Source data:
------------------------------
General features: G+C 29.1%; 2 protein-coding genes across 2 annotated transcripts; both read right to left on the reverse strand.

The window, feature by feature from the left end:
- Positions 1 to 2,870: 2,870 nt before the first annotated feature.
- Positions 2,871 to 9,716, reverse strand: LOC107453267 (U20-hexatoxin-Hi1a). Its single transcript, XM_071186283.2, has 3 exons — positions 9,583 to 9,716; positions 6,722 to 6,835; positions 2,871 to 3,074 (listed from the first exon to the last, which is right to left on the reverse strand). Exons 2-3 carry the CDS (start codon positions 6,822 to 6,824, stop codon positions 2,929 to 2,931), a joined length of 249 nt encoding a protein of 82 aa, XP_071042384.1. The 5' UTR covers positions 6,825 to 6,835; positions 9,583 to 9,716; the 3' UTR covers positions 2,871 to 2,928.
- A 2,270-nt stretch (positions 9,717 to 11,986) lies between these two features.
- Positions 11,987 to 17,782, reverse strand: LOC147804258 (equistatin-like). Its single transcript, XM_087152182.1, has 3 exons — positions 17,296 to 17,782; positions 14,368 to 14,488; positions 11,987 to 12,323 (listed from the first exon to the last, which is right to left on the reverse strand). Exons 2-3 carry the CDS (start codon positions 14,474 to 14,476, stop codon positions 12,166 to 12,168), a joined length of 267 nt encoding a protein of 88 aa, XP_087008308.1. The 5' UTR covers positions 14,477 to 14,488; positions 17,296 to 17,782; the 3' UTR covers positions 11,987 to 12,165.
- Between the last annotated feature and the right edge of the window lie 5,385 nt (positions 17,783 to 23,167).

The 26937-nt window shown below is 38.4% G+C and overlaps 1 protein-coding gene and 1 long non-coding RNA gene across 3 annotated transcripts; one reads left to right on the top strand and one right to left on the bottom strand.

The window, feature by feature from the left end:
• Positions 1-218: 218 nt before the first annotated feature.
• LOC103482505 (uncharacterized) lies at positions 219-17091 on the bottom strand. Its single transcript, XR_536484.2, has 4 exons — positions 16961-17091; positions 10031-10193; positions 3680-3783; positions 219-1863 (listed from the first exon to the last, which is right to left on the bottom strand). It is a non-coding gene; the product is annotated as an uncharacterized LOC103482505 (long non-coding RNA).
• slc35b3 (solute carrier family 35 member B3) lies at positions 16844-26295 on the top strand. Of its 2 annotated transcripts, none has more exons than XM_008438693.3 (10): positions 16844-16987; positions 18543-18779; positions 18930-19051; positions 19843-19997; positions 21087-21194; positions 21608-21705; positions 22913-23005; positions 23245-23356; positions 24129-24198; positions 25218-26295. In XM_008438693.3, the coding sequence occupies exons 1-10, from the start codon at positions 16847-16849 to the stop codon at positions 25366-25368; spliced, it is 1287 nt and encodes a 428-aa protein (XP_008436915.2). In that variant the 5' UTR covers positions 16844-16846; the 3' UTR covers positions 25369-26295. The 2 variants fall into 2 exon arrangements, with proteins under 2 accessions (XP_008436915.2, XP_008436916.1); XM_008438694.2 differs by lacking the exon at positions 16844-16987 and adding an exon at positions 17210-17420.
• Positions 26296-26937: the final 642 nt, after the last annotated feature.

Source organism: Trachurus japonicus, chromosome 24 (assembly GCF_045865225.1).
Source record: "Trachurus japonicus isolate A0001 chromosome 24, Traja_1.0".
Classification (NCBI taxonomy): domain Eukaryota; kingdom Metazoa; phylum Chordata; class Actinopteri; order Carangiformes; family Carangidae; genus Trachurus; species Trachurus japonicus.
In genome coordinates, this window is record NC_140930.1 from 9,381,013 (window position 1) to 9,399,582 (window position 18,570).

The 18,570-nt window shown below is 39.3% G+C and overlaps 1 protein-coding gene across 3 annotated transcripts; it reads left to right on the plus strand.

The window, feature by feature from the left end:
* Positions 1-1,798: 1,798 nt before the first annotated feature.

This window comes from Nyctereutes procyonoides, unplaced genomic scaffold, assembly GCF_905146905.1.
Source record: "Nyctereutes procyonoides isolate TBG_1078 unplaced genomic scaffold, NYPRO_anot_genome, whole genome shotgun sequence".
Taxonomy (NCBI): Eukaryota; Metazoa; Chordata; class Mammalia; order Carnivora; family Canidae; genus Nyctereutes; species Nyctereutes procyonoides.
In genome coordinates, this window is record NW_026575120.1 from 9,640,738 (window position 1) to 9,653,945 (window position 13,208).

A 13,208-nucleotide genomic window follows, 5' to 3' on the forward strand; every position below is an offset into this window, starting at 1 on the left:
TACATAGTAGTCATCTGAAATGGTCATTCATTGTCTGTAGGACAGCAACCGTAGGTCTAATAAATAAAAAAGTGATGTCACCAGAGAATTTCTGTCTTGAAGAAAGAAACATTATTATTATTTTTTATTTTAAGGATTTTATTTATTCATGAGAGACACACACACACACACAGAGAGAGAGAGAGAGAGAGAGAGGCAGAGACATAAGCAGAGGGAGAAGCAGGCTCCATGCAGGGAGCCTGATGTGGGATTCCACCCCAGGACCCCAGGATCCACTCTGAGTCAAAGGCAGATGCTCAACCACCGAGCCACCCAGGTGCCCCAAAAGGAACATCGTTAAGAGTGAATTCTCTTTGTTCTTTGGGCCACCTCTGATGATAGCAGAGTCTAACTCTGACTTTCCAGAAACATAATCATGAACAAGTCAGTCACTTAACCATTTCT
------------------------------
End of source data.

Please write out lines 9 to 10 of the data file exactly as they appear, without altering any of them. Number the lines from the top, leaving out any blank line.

The window, feature by feature from the left end:
• Positions 1-218: 218 nt before the first annotated feature.